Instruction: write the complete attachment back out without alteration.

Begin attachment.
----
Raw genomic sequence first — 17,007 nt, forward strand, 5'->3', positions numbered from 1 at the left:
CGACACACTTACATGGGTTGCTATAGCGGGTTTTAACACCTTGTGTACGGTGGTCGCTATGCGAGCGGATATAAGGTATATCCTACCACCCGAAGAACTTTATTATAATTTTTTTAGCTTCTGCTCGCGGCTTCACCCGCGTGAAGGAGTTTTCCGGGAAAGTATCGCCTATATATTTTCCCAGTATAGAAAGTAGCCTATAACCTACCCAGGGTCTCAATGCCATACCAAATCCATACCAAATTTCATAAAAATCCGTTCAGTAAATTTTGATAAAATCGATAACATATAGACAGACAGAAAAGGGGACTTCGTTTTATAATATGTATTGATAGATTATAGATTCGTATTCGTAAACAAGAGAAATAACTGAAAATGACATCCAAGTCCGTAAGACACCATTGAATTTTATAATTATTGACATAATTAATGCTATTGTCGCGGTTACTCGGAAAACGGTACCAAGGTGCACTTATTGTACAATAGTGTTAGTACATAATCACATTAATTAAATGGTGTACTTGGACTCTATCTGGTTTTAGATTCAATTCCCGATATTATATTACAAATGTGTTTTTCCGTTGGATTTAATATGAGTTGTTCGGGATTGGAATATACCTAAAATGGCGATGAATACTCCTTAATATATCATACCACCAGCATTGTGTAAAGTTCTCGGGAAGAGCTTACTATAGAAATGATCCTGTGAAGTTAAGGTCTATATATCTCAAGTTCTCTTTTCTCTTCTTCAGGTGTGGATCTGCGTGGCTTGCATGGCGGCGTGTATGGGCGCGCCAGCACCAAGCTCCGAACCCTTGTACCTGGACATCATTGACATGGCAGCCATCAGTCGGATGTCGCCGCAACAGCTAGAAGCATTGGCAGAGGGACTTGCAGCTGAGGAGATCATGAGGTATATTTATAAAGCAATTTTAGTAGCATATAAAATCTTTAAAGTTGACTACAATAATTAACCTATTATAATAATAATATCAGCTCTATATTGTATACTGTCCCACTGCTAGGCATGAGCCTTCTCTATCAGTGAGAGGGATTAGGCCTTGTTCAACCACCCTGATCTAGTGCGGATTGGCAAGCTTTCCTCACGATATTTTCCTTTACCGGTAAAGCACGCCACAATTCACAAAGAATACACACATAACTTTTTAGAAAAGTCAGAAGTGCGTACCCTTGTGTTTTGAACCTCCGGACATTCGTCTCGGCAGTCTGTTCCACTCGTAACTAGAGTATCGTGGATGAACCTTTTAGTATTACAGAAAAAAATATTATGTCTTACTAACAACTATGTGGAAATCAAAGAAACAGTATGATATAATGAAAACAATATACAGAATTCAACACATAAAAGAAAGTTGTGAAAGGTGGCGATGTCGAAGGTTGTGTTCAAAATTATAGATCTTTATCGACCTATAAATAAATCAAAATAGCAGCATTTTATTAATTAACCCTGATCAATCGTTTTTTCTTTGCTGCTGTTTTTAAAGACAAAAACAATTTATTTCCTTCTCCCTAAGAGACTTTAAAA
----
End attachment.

Raw genomic sequence first — 17,007 nt, forward strand, 5'->3', positions numbered from 1 at the left:
CGACACACTTACATGGGTTGCTATAGCGGGTTTTAACACCTTGTGTACGGTGGTCGCTATGCGAGCGGATATAAGGTATATCCTACCACCCGAAGAACTTTATTATAATTTTTTTAGCTTCTGCTCGCGGCTTCACCCGCGTGAAGGAGTTTTCCGGGAAAGTATCGCCTATATATTTTCCCAGTATAGAAAGTAGCCTATAACCTACCCAGGGTCTCAATGCCATACCAAATCCATACCAAATTTCATAAAAATCCGTTCAGTAAATTTTGATAAAATCGATAACATATAGACAGACAGAAAAGGGGACTTCGTTTTATAATATGTATTGATAGATTATAGATTCGTATTCGTAAACAAGAGAAATAACTGAAAATGACATCCAAGTCCGTAAGACACCATTGAATTTTATAATTATTGACATAATTAATGCTATTGTCGCGGTTACTCGGAAAACGGTACCAAGGTGCACTTATTGTACAATAGTGTTAGTACATAATCACATTAATTAAATGGTGTACTTGGACTCTATCTGGTTTTAGATTCAATTCCCGATATTATATTACAAATGTGTTTTTCCGTTGGATTTAATATGAGTTGTTCGGGATTGGAATATACCTAAAATGGCGATGAATACTCCTTAATATATCATACCACCAGCATTGTGTAAAGTTCTCGGGAAGAGCTTACTATAGAAATGATCCTGTGAAGTTAAGGTCTATATATCTCAAGTTCTCTTTTCTCTTCTTCAGGTGTGGATCTGCGTGGCTTGCATGGCGGCGTGTATGGGCGCGCCAGCACCAAGCTCCGAACCCTTGTACCTGGACATCATTGACATGGCAGCCATCAGTCGGATGTCGCCGCAACAGCTAGAAGCATTGGCAGAGGGACTTGCAGCTGAGGAGATCATGAGGTATATTTATAAAGCAATTTTAGTAGCATATAAAATCTTTAAAGTTGACTACAATAATTAACCTATTATAATAATAATATCAGCTCTATATTGTATACTGTCCCACTGCTAGGCATGAGCCTTCTCTATCAGTGAGAGGGATTAGGCCTTGTTCAACCACCCTGATCTAGTGCGGATTGGCAAGCTTTCCTCACGATATTTTCCTTTACCGGTAAAGCACGCCACAATTCACAAAGAATACACACATAACTTTTTAGAAAAGTCAGAAGTGCGTACCCTTGTGTTTTGAACCTCCGGACATTCGTCTCGGCAGTCTGTTCCACTCGTAACTAGAGTATCGTGGATGAACCTTTTAGTATTACAGAAAAAAATATTATGTCTTACTAACAACTATGTGGAAATCAAAGAAACAGTATGATATAATGAAAACAATATACAGAATTCAACACATAAAAGAAAGTTGTGAAAGGTGGCGATGTCGAAGGTTGTGTTCAAAATTATAGATCTTTATCGACCTATAAATAAATCAAAATAGCAGCATTTTATTAATTAACCCTGATCAATCGTTTTTTCTTTGCTGCTGTTTTTAAAGACAAAAACAATTTATTTCCTTCTCCCTAAGAGACTTTAAAA